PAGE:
Tuesday’s reports that the South Central Federation of Labor was calling for a general strike may have been premature, according to a federation official.

SCFL Vice President David Mandehr said despite media rumors, the federation did not endorse a general strike at its monthly meeting on Monday night because its bylaws do not allow the members to do so. 

“Basically we had a vote, and it’s just a motion to form a committee on how we could get information out to our constituents if a general strike is called,” Mandehr said. 

Mandehr said if a general strike would be called, it would have to go through the AFL-CIO with the SCFL’s affiliate unions. 

The SCFL is an umbrella organization representing 97 unions and 45,000 members in five Wisconsin counties, according to the SCFL website. 

Some of the confusion may have come from a statement on the SCFL’s website which said the federation would endorse a strike if the bill is passed.

“The SCFL endorses a general strike, possibly for the day Walker signs his ‘budget repair bill,'” the statement said. 

However, under the statement endorsing a general strike the website also said the SCFL did not call for a strike at the meeting because they did not have the authority.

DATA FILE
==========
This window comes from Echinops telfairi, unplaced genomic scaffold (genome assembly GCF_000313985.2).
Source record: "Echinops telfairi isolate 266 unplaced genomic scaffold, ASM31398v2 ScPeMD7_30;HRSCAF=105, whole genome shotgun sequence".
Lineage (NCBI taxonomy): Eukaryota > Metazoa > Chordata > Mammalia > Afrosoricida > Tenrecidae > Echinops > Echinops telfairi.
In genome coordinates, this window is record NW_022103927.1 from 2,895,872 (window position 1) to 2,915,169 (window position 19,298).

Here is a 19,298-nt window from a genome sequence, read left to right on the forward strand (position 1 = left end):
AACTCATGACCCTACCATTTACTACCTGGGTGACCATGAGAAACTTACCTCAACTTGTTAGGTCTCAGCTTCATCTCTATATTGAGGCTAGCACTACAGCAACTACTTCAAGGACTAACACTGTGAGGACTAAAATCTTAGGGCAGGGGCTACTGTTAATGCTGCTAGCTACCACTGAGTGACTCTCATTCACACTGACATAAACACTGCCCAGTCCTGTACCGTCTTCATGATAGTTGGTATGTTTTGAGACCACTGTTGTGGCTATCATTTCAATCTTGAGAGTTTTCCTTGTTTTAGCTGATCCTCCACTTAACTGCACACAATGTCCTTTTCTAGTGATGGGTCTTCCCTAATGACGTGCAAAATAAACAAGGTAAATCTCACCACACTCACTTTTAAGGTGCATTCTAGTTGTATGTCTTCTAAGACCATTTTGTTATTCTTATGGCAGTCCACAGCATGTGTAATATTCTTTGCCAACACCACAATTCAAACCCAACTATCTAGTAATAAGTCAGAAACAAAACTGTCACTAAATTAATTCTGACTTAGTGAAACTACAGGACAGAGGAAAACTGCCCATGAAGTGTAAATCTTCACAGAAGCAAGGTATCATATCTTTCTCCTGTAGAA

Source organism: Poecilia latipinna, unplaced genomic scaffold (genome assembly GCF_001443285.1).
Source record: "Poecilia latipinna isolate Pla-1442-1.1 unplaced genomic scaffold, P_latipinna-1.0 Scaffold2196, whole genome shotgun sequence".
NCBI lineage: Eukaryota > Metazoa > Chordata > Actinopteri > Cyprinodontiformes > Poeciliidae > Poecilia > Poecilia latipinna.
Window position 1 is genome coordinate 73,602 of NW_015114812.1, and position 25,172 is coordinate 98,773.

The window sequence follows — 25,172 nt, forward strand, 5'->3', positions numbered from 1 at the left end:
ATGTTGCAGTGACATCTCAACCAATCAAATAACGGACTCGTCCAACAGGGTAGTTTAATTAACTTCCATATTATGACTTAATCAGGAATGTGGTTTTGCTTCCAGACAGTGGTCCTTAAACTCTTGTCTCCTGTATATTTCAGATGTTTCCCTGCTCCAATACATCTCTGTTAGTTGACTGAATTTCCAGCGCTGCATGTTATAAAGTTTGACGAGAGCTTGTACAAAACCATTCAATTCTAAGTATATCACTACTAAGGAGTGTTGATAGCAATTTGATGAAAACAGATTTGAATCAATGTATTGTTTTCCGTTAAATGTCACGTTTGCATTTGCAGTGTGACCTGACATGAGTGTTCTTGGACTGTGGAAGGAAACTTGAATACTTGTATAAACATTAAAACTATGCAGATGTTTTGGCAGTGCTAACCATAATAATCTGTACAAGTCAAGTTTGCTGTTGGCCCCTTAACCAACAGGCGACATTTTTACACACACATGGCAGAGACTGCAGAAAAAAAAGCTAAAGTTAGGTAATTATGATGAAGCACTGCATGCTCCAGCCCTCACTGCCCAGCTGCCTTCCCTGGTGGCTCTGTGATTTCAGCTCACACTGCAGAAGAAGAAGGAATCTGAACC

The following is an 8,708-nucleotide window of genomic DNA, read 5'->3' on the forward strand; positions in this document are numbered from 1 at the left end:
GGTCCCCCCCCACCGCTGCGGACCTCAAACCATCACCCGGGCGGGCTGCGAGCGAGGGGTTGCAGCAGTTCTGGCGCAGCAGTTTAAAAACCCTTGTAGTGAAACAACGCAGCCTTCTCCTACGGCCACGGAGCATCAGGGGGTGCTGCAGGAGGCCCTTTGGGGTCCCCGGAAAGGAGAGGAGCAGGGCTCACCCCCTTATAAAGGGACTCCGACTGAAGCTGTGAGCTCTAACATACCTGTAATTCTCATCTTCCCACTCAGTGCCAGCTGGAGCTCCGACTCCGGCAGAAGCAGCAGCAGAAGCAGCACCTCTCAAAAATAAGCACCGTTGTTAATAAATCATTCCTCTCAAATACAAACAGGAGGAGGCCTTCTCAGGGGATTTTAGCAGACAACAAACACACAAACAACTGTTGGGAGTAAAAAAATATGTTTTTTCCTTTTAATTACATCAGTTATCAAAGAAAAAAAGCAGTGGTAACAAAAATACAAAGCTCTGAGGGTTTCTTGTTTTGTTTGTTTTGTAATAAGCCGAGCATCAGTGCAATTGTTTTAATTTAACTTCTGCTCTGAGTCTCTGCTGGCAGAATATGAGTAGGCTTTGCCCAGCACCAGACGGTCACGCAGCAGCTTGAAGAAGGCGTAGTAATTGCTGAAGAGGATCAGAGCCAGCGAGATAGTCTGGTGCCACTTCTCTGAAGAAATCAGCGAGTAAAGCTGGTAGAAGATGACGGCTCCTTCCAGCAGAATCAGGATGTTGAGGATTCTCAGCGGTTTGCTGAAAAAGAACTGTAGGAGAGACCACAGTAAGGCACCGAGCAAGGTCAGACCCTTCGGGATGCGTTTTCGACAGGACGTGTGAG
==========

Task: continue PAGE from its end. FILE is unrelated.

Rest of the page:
The SCFL also passed a motion opposing all aspects of the budget repair bill at the meeting. 

If the repair bill is passed, many workers are not planning on backing down. Union member Cheri Caff said they will continue to stand up to Walker’s plan.

“We need to go head to head with him until he backs off of our bargaining rights,” Carr said. 

If the repair bill is passed and widespread strikes follow – including correctional officers – the Wisconsin National Guard is prepared to help support state prisons, according to Lt. Col. Jackie Guthrie. 

Guthrie said the National Guard has visited state correction facilities this year. She added they do routine visits every year to be prepared in the event of any kind of emergency. 

“We are always ready to ensure the safety of Wisconsin … we are also preparing for spring flooding and a flu pandemic but that doesn’t mean those things will happen,” Guthrie said.